Nonetheless, they have a few surprisingly effective dramatic scenes. No, their confrontation sequence doesn’t pack the power of a similar bit in An Officer and a Gentleman, but it fares quite well for what it is.

As often happens with this sort of movie, pacing causes some problems. The first act plods as we wait for John and Russell to actually join the Army, and the third act seems unnecessary.

In his commentary, director Ivan Reitman indicates that he feels any movie about the military needs to include a war, but I disagree. Heck, the aforementioned Gentleman doesn’t have any battles but still succeeds, and the fighting sequences in Stripes seem pointless.

Stripes would end on an appropriate note if it concluded with graduation from basic training. Anything extra makes the flick wear out its welcome.

Actually, I’ll admit that last statement’s a little extreme, as Stripes still has some funny moments during its third act. I just think the movie would work better if it developed the time during basic training a bit better. The story should have concentrated more on those elements and left out the pointless trek to Europe.

Truncated it may feel, that second act really does shine. Since I’d not seen Stripes for a good six or seven years before I watched this disc, I was disappointed to find myself a little bored during the opening scenes.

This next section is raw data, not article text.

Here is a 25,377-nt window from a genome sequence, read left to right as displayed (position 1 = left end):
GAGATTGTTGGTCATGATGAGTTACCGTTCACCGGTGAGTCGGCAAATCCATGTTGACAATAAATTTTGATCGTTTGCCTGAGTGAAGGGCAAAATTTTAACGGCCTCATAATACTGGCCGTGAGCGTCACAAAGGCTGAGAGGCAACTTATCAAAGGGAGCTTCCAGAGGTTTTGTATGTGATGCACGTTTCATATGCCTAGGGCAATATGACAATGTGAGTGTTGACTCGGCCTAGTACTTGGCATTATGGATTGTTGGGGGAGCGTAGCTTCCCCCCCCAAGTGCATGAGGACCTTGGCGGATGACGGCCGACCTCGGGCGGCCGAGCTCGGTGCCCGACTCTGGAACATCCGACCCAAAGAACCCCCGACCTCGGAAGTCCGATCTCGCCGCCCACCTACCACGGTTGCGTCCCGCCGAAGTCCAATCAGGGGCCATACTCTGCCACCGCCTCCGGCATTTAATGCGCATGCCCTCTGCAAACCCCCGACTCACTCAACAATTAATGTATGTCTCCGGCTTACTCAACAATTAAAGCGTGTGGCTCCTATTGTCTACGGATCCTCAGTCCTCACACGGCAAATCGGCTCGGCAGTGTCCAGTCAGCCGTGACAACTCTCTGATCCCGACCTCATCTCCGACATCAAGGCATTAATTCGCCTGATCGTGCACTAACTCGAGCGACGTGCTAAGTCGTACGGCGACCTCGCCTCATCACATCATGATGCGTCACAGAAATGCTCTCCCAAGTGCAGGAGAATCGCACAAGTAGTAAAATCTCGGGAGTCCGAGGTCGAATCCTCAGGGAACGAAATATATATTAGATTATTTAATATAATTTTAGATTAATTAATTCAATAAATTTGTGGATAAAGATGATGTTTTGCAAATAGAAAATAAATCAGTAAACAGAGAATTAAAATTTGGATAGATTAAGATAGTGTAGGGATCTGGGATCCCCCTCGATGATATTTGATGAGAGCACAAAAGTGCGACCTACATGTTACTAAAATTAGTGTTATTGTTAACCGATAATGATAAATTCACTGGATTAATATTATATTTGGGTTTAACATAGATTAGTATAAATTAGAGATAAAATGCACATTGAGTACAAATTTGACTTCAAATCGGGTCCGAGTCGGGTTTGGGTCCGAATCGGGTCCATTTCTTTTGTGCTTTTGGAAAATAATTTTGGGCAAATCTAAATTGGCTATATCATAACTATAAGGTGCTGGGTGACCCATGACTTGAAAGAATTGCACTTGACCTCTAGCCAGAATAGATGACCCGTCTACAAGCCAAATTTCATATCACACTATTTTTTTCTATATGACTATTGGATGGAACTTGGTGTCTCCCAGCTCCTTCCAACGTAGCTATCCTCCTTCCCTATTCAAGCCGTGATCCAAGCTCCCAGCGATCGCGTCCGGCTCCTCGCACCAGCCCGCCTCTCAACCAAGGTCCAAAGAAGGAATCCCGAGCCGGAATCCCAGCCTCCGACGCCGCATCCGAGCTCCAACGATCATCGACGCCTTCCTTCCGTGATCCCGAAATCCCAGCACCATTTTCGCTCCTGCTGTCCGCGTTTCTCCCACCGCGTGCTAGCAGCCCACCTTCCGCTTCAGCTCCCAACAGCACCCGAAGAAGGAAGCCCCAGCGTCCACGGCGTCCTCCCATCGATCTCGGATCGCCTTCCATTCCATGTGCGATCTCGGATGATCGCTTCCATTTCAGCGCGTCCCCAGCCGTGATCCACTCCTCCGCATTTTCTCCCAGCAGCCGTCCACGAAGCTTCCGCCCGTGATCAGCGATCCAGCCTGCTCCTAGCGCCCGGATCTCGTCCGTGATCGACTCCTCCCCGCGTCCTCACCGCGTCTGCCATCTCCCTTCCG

However, once Russell and John meet their fellow recruits and head to camp, the movie picks up speed. From that point, it becomes consistently satisfying.

Despite some complaints, I still really like Stripes. It displays a wonderful array of comedic talent who live up to their potential most of the time.

It’s too inconsistent to be on the same level as comedy classics like This Is Spinal Tap or fellow Murray flicks such as Quick Change and Ghostbusters, but Stripes remains a winner.

The Disc Grades: Picture B/ Audio B+/ Bonus B+

Stripes appears in an aspect ratio of approximately 1.85:1 on this 4K UHD Disc. The nature of the source limited the image’s potential, but it represented the film well.

Sharpness was usually fine. Some softness crept in at times, but most of the movie displayed positive accuracy and clarity, even if it didn’t tend to seem razor sharp.